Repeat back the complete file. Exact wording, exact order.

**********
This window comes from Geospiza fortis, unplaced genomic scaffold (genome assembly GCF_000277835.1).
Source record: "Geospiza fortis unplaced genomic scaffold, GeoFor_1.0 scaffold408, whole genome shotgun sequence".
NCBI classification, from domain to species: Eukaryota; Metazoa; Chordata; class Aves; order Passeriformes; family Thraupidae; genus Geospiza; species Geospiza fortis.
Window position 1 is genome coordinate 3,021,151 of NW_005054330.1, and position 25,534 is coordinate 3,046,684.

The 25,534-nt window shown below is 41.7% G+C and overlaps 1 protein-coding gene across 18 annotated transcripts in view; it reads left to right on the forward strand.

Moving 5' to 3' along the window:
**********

This window comes from Geospiza fortis, unplaced genomic scaffold (genome assembly GCF_000277835.1).
Source record: "Geospiza fortis unplaced genomic scaffold, GeoFor_1.0 scaffold408, whole genome shotgun sequence".
NCBI classification, from domain to species: Eukaryota; Metazoa; Chordata; class Aves; order Passeriformes; family Thraupidae; genus Geospiza; species Geospiza fortis.
Window position 1 is genome coordinate 3,021,151 of NW_005054330.1, and position 25,534 is coordinate 3,046,684.

The 25,534-nt window shown below is 41.7% G+C and overlaps 1 protein-coding gene across 18 annotated transcripts in view; it reads left to right on the forward strand.

Moving 5' to 3' along the window: